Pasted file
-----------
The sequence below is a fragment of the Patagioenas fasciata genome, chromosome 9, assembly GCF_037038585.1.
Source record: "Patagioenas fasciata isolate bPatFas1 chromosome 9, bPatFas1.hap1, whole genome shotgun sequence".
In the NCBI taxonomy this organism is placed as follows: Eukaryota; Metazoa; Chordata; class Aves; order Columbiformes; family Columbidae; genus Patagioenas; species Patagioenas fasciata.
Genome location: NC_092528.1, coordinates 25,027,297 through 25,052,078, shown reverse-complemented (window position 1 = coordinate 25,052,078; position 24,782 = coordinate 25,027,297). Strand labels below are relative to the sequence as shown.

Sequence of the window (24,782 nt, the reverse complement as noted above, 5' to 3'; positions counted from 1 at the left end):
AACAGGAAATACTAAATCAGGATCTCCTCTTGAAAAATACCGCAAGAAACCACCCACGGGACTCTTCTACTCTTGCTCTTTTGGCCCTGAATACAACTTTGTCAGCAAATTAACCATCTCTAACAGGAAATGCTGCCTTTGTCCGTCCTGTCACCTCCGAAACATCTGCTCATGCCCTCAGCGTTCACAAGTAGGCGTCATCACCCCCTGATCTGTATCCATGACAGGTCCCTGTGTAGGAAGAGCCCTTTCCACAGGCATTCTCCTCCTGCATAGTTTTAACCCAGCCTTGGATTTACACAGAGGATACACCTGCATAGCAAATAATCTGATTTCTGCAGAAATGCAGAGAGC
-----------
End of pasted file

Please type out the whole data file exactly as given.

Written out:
The sequence below is a fragment of the Patagioenas fasciata genome, chromosome 9, assembly GCF_037038585.1.
Source record: "Patagioenas fasciata isolate bPatFas1 chromosome 9, bPatFas1.hap1, whole genome shotgun sequence".
In the NCBI taxonomy this organism is placed as follows: Eukaryota; Metazoa; Chordata; class Aves; order Columbiformes; family Columbidae; genus Patagioenas; species Patagioenas fasciata.
Genome location: NC_092528.1, coordinates 25,027,297 through 25,052,078, shown reverse-complemented (window position 1 = coordinate 25,052,078; position 24,782 = coordinate 25,027,297). Strand labels below are relative to the sequence as shown.

Sequence of the window (24,782 nt, the reverse complement as noted above, 5' to 3'; positions counted from 1 at the left end):
AACAGGAAATACTAAATCAGGATCTCCTCTTGAAAAATACCGCAAGAAACCACCCACGGGACTCTTCTACTCTTGCTCTTTTGGCCCTGAATACAACTTTGTCAGCAAATTAACCATCTCTAACAGGAAATGCTGCCTTTGTCCGTCCTGTCACCTCCGAAACATCTGCTCATGCCCTCAGCGTTCACAAGTAGGCGTCATCACCCCCTGATCTGTATCCATGACAGGTCCCTGTGTAGGAAGAGCCCTTTCCACAGGCATTCTCCTCCTGCATAGTTTTAACCCAGCCTTGGATTTACACAGAGGATACACCTGCATAGCAAATAATCTGATTTCTGCAGAAATGCAGAGAGC